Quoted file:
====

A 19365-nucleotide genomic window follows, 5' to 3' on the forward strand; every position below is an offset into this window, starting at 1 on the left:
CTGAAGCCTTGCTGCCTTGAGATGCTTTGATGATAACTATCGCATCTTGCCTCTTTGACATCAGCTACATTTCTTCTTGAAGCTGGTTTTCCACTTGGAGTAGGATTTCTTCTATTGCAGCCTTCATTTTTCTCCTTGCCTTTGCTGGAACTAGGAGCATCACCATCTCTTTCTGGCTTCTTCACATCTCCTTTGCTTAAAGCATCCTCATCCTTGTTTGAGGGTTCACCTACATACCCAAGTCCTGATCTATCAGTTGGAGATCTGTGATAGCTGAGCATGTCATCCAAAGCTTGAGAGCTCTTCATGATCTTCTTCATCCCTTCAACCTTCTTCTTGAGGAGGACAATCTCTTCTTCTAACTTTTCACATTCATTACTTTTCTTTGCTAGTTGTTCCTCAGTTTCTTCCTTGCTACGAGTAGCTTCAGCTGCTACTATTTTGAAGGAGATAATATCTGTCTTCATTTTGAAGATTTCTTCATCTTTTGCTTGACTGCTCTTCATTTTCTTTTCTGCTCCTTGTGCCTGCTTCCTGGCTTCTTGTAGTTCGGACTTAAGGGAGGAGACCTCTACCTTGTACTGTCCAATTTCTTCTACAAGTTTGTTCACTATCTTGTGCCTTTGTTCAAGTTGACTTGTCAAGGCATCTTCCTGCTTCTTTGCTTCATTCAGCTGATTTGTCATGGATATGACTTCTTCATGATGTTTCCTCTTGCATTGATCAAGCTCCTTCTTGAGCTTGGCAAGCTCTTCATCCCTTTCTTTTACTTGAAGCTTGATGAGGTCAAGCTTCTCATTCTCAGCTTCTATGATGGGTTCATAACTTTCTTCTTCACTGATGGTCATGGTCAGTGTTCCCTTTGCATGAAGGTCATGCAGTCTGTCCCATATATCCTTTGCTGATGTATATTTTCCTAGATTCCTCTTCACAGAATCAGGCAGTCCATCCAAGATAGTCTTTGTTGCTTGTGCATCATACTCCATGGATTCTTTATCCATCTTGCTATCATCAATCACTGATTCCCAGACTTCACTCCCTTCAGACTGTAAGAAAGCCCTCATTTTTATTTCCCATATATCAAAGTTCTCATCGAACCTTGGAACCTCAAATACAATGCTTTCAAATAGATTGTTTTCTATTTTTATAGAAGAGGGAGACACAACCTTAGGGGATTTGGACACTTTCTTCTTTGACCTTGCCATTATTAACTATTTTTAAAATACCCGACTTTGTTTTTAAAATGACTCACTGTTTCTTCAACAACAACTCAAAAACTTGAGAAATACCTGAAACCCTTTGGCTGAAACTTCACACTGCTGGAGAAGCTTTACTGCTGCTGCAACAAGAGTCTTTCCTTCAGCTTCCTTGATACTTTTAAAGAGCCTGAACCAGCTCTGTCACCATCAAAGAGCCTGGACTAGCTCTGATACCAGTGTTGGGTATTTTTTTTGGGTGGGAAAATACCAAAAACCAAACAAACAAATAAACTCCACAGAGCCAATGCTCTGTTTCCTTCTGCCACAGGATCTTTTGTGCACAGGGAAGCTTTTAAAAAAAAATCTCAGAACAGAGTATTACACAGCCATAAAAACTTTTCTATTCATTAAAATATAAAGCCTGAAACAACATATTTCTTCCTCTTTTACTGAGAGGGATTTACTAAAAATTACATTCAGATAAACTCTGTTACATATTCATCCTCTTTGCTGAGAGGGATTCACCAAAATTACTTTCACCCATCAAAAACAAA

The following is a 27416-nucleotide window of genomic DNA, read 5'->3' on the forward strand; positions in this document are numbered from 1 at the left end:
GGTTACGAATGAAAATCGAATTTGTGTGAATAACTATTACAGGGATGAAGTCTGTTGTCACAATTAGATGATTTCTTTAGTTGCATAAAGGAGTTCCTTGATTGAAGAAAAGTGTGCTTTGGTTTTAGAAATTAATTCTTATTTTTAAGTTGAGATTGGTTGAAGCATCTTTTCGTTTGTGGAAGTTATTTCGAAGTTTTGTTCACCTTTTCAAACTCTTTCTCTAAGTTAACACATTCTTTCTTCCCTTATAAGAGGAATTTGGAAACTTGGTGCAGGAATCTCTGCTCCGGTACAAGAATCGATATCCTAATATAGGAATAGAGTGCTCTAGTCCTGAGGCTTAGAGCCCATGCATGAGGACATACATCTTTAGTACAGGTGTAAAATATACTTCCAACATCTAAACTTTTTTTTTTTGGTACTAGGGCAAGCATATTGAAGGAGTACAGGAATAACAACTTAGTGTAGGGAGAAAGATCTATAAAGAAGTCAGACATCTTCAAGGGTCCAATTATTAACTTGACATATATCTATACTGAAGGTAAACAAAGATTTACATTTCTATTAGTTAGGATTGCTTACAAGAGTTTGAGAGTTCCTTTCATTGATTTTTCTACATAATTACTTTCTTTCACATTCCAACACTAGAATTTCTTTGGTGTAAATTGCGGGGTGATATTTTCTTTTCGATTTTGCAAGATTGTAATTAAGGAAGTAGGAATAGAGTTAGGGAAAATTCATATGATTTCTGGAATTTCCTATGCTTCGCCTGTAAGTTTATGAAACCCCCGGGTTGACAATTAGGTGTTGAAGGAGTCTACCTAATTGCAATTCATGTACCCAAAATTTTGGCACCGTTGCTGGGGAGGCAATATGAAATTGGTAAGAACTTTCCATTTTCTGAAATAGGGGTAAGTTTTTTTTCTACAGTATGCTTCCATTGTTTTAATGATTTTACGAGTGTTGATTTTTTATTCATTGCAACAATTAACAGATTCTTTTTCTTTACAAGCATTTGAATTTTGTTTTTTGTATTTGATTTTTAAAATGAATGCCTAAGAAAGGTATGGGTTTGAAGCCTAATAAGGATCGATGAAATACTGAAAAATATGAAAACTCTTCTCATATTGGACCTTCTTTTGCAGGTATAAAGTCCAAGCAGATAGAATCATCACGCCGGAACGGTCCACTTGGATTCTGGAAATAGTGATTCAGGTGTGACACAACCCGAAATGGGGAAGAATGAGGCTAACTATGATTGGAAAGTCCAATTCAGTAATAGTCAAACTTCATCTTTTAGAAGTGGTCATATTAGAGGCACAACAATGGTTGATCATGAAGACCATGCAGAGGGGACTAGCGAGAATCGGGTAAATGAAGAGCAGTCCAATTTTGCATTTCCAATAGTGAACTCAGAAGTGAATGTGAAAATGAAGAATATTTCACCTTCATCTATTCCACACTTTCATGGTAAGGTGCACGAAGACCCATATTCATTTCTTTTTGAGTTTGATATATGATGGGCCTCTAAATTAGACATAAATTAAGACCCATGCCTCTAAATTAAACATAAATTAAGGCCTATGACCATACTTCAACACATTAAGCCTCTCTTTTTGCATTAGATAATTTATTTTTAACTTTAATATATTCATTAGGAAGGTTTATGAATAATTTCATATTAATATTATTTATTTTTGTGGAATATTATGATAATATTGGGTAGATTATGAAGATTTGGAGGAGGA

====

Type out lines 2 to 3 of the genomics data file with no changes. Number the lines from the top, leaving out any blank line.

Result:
CTGAAGCCTTGCTGCCTTGAGATGCTTTGATGATAACTATCGCATCTTGCCTCTTTGACATCAGCTACATTTCTTCTTGAAGCTGGTTTTCCACTTGGAGTAGGATTTCTTCTATTGCAGCCTTCATTTTTCTCCTTGCCTTTGCTGGAACTAGGAGCATCACCATCTCTTTCTGGCTTCTTCACATCTCCTTTGCTTAAAGCATCCTCATCCTTGTTTGAGGGTTCACCTACATACCCAAGTCCTGATCTATCAGTTGGAGATCTGTGATAGCTGAGCATGTCATCCAAAGCTTGAGAGCTCTTCATGATCTTCTTCATCCCTTCAACCTTCTTCTTGAGGAGGACAATCTCTTCTTCTAACTTTTCACATTCATTACTTTTCTTTGCTAGTTGTTCCTCAGTTTCTTCCTTGCTACGAGTAGCTTCAGCTGCTACTATTTTGAAGGAGATAATATCTGTCTTCATTTTGAAGATTTCTTCATCTTTTGCTTGACTGCTCTTCATTTTCTTTTCTGCTCCTTGTGCCTGCTTCCTGGCTTCTTGTAGTTCGGACTTAAGGGAGGAGACCTCTACCTTGTACTGTCCAATTTCTTCTACAAGTTTGTTCACTATCTTGTGCCTTTGTTCAAGTTGACTTGTCAAGGCATCTTCCTGCTTCTTTGCTTCATTCAGCTGATTTGTCATGGATATGACTTCTTCATGATGTTTCCTCTTGCATTGATCAAGCTCCTTCTTGAGCTTGGCAAGCTCTTCATCCCTTTCTTTTACTTGAAGCTTGATGAGGTCAAGCTTCTCATTCTCAGCTTCTATGATGGGTTCATAACTTTCTTCTTCACTGATGGTCATGGTCAGTGTTCCCTTTGCATGAAGGTCATGCAGTCTGTCCCATATATCCTTTGCTGATGTATATTTTCCTAGATTCCTCTTCACAGAATCAGGCAGTCCATCCAAGATAGTCTTTGTTGCTTGTGCATCATACTCCATGGATTCTTTATCCATCTTGCTATCATCAATCACTGATTCCCAGACTTCACTCCCTTCAGACTGTAAGAAAGCCCTCATTTTTATTTCCCATATATCAAAGTTCTCATCGAACCTTGGAACCTCAAATACAATGCTTTCAAATAGATTGTTTTCTATTTTTATAGAAGAGGGAGACACAACCTTAGGGGATTTGGACACTTTCTTCTTTGACCTTGCCATTATTAACTATTTTTAAAATACCCGACTTTGTTTTTAAAATGACTCACTGTTTCTTCAACAACAACTCAAAAACTTGAGAAATACCTGAAACCCTTTGGCTGAAACTTCACACTGCTGGAGAAGCTTTACTGCTGCTGCAACAAGAGTCTTTCCTTCAGCTTCCTTGATACTTTTAAAGAGCCTGAACCAGCTCTGTCACCATCAAAGAGCCTGGACTAGCTCTGATACCAGTGTTGGGTATTTTTTTTGGGTGGGAAAATACCAAAAACCAAACAAACAAATAAACTCCACAGAGCCAATGCTCTGTTTCCTTCTGCCACAGGATCTTTTGTGCACAGGGAAGCTTTTAAAAAAAAATCTCAGAACAGAGTATTACACAGCCATAAAAACTTTTCTATTCATTAAAATATAAAGCCTGAAACAACATATTTCTTCCTCTTTTACTGAGAGGGATTTACTAAAAATTACATTCAGATAAACTCTGTTACATATTCATCCTCTTTGCTGAGAGGGATTCACCAAAATTACTTTCACCCATCAAAAACAAA

The following is a 27416-nucleotide window of genomic DNA, read 5'->3' on the forward strand; positions in this document are numbered from 1 at the left end: